The Miracle Worker Reviews: Uneven, Poorly Staged, Still Compelling
The first Broadway revival of William Gibson’s “The Miracle Worker,” which debuted half a century ago, has been received tepidly by many critics, who note that while the story itself remains compelling — how Helen Keller, a deaf and blind child who became a leading figure of the twentieth century, was taught by a young woman named Anne Sullivan — it is a familiar one, given an uneven production. All the critics say that staging it in theater-in-the-round simply doesn’t work.
Frank Scheck, Hollywood Reporter
Although this Broadway revival at Circle in the Square — the first, strangely enough, in the 50 years since the landmark original — features uneven performances and problematic staging, it nonetheless manages to touch the heart. Indeed, if anyone can remain unmoved during the famous climactic water-pump scene, they’re made of stern stuff, indeed.
The show is best positioned for Broadway success as an alternative for families who might want to expose their children to something a little more substantive and educational than “Mary Poppins” or “Wicked.”
Ben Brantley, New York Times: … the sadly pedestrian new production of William Gibson’s 1959 biographical drama is by far most effective when it is wordless…. Ms. Whoriskey’s production never finds its focus. Rather than pulling us into a you-are-there intimacy with its two central characters, it keeps pushing us away, opting for a panoramic view that flatters no one.
Eric Haagenson, Backstage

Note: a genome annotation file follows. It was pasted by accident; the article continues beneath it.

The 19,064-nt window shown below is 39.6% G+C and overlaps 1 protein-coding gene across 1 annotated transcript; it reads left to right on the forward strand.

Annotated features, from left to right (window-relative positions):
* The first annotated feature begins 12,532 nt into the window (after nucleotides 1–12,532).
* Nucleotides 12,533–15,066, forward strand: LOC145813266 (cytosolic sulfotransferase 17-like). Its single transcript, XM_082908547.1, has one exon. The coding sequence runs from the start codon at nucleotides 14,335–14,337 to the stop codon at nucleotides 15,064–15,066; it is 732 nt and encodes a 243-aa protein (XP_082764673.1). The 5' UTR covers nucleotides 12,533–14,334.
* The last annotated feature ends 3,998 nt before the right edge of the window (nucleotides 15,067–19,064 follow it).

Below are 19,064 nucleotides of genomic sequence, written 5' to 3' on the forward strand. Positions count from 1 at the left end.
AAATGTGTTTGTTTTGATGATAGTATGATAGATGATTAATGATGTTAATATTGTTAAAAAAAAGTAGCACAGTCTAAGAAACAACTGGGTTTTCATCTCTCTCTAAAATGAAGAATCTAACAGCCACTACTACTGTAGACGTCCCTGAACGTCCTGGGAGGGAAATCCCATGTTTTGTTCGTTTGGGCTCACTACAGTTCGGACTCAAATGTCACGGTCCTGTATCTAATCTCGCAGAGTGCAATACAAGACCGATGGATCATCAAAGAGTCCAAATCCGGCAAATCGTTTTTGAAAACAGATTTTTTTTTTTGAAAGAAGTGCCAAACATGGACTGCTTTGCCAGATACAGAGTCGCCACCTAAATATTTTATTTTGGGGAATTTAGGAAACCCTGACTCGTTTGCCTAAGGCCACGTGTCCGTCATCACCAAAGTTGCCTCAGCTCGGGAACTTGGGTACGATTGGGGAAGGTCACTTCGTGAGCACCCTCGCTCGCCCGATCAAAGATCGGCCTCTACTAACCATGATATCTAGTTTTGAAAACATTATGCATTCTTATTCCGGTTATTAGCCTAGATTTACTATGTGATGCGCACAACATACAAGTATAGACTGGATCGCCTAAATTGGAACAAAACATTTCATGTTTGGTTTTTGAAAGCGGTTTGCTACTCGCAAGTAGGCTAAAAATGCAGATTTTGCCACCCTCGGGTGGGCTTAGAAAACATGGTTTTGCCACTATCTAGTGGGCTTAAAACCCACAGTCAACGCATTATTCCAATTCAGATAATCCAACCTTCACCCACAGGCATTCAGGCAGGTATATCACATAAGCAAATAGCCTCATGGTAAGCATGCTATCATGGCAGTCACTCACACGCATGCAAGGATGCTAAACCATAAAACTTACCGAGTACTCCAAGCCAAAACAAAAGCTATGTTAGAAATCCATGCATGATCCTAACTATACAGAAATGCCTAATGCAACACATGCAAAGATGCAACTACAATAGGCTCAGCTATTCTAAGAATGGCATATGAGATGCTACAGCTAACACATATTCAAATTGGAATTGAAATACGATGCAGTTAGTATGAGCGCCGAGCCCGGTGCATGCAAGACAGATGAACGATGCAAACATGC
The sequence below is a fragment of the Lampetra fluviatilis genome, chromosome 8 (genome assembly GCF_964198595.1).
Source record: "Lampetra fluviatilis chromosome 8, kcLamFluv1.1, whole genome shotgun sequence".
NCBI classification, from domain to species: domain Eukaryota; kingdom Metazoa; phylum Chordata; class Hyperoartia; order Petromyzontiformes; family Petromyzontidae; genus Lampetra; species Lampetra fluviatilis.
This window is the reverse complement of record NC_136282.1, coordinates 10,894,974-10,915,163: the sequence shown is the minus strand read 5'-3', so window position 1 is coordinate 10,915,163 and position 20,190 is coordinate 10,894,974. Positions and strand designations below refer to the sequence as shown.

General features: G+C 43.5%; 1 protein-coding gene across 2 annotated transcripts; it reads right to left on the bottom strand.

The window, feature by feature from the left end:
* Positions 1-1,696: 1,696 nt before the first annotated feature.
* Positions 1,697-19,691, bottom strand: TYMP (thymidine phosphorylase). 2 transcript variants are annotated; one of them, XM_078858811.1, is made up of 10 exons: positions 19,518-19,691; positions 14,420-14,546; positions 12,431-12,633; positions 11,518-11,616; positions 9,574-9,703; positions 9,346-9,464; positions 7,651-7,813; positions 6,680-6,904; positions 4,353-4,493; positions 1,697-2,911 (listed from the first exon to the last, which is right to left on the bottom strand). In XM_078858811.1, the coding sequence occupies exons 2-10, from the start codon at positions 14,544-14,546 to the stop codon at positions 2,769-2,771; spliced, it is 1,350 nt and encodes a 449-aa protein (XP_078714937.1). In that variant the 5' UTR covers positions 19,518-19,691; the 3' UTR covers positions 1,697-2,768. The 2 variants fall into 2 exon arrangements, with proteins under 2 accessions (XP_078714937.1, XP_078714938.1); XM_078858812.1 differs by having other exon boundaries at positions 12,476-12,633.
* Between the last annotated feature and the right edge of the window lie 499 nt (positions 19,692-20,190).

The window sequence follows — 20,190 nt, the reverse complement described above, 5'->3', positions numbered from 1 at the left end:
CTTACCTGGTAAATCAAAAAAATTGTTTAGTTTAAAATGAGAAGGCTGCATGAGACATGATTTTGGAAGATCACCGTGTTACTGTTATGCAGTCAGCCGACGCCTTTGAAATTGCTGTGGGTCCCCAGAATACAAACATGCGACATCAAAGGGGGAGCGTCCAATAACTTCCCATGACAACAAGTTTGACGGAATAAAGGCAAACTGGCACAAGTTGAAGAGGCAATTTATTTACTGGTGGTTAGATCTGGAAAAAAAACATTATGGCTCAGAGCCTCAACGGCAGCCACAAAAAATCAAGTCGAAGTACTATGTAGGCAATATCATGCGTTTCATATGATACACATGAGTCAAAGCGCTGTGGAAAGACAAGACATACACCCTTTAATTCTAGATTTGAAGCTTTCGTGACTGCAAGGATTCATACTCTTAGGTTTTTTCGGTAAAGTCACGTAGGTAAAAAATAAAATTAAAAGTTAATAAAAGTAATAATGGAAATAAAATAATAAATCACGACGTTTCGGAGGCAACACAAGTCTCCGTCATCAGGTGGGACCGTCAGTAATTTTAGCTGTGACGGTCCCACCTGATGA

I’ve never been sure if William Gibson wrote a great play or merely an expert telling of a great story. After seeing the show’s first Broadway revival, I’m still not sure, but there’s one thing I’d bet good money on: You should never stage “The Miracle Worker” in the round.
John Simon, Bloomberg News: Managing to be both demonic and touching, Abigail Breslin (â€œLittle Miss Sunshineâ€) gives a tremendous performance as Helen Keller in the first Broadway revival of â€œThe Miracle Worker.â€
And while Alison Pill looks and behaves convincingly as her stubborn teacher Annie, she lacks the pungent Irishness and variety that Anne Bancroft brought to William Gibson’s 1959 play and subsequent movie.
Regrettably, Circle in the Square Theatre, where the audience surrounds the sunken stage on all sides, proves an inhospitable venue. We never get a clear sense of simultaneous goings-on in two houses and the space between. Worse, the actors are either too far away or too close, sometimes even blocked from view by one another.
Elysa Gardner, USA TODAY
Modern audiences are far less likely to be seduced by Gibson’s earnest, hokey dialogue or, given the movie’s enduring popularity, surprised by the particulars of Helen’s and Annie’s struggles. And Kate Whoriskey directs the new production, which opened Wednesday, with a literal-minded reverence that only emphasizes its banal and dated qualities.
Michael Kushwara, Associated Press: The battle to illuminate the mind and heart of Helen Keller remains as compelling as ever, even if the first Broadway revival of William Gibson’s ”The Miracle Worker” suffers from inhospitable surroundings and a supporting cast forced to bellow its way through much of the dialogue.
Twitterers: Following Jonathan Mandell at New York Theater